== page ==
Fred George is an industry consultant, and has been writing code for over 46 years in (by hiscount) over 70 languages. He has delivered projects and products across his career, and in thelast decade alone, has worked in the US, India, China, and the UK. He started ThoughtWorksUniversity in Bangalore, India, based on a commercial programming training program hedeveloped in the 90s. An early adopter of OO and Agile, Fred continues to impact the... Read More →


Thursday February 16, 2017 18:30 - 19:20
Gallery (1st floor)
 
Friday, February 17
 

09:00

Shrinking Microservices to Functions
We've seen the same service oriented architecture principles track advancements in technology from the coarse grain services of SOA a decade ago, through microservices that are usually scoped to a more fine grain single area of responsibility, and now functions as a service, serverless architectures where each function is a separately deployed and invoked unit. Large teams would work for months between releases of SOA components. Small teams down to a single developer would release microservices perhaps on a daily basis. One developer may release many functions many times a day. We'll look at the challenges and opportunities that arise as the components of applications get smaller, more ephemeral, and evolve more rapidly.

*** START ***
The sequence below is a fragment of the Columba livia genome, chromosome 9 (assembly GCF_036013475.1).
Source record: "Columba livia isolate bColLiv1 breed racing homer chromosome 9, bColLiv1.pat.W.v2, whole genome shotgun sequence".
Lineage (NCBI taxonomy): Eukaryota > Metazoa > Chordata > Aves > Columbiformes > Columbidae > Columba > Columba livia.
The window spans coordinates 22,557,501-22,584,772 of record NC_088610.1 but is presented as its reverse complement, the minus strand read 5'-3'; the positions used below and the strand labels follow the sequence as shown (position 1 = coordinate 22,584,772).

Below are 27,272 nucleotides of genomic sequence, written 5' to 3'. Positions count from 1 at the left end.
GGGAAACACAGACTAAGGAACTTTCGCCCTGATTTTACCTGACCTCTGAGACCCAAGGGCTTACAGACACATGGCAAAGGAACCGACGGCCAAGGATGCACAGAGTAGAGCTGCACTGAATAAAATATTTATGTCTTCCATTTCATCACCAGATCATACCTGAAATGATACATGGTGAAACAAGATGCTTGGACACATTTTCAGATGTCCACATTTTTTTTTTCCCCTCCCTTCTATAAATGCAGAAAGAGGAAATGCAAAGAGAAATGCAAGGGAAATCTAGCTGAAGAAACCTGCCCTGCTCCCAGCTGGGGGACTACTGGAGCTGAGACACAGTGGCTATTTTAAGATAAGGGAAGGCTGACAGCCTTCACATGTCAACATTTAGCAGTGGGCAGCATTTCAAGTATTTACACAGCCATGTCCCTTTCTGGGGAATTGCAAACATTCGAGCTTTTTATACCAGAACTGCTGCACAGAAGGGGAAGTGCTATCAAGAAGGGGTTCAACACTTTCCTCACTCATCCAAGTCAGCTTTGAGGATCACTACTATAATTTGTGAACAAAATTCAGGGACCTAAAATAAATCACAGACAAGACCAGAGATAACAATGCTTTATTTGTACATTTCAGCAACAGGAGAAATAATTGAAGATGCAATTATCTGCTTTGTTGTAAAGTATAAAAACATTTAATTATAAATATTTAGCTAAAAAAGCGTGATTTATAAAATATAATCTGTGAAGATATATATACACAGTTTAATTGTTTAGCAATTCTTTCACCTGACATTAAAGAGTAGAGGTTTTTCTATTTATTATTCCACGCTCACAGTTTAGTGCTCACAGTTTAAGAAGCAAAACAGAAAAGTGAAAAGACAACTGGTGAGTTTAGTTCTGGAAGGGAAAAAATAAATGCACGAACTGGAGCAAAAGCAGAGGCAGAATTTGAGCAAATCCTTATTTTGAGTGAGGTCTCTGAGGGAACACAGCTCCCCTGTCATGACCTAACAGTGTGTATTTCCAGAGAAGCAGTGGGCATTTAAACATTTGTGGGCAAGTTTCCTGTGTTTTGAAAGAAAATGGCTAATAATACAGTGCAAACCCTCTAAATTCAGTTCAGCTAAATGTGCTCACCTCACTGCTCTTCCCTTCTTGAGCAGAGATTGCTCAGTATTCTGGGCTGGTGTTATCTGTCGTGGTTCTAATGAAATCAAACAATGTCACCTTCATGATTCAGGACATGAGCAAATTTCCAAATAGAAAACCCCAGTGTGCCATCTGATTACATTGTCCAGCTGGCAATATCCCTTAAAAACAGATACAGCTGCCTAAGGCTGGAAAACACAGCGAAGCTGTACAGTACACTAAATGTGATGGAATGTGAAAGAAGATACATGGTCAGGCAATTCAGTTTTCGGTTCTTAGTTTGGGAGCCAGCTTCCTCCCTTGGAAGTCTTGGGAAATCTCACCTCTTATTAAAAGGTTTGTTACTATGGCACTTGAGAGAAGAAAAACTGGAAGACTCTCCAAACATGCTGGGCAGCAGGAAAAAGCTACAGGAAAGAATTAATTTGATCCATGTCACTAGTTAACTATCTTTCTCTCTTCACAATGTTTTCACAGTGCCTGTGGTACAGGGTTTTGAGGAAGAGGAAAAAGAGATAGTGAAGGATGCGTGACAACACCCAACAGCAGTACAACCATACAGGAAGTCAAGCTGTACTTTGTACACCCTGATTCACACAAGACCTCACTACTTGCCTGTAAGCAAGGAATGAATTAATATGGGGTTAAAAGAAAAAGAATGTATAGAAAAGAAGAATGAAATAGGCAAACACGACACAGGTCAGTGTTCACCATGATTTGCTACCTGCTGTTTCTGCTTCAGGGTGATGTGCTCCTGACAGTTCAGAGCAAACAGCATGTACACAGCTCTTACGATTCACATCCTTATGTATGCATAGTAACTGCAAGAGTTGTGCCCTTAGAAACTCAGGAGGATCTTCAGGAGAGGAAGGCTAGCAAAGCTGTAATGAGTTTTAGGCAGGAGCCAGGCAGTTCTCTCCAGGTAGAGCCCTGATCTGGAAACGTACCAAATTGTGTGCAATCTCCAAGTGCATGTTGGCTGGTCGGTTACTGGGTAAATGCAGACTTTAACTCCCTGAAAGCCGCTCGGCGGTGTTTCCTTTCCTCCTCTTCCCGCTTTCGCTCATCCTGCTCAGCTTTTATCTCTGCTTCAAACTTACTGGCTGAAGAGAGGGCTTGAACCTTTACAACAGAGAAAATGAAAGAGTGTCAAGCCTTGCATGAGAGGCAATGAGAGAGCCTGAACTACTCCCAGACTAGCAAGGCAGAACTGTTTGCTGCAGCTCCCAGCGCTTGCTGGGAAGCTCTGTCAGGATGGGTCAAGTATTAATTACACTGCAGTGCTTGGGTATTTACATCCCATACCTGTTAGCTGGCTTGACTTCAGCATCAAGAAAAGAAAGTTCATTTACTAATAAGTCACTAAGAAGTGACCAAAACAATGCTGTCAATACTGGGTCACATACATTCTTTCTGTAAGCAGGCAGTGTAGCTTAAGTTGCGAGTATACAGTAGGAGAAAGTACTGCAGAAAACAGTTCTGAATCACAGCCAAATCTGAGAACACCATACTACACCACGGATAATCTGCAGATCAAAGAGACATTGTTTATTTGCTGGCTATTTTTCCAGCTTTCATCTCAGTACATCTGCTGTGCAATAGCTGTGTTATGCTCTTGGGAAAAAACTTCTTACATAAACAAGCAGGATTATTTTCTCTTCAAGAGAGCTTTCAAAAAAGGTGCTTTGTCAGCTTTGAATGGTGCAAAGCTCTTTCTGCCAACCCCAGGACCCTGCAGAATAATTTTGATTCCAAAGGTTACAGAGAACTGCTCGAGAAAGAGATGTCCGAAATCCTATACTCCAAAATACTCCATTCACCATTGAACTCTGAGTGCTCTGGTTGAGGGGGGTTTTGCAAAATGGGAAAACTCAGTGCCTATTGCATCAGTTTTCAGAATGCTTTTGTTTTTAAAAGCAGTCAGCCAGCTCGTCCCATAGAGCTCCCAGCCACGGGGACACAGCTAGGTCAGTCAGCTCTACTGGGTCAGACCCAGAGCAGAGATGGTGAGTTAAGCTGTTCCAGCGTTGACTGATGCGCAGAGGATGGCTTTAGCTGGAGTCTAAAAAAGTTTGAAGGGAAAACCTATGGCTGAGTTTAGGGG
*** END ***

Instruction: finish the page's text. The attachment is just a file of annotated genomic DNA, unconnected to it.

Speakers
avatar for Adrian Cockcroft

Adrian Cockcroft

VP of Cloud Architecture, Amazon
Adrian Cockcroft has had a long career working at the leading edge of technology. He’s always been fascinated by what comes next, and he writes and speaks extensively on a range of subjects. Before joining Amazon as AWS as VP of Cloud Architecture, Adrian worked for Battery Ventures and also helped lead Netflix’s migration to a large scale, highly available public-cloud architecture and the open sourcing of the cloud-native... Read More →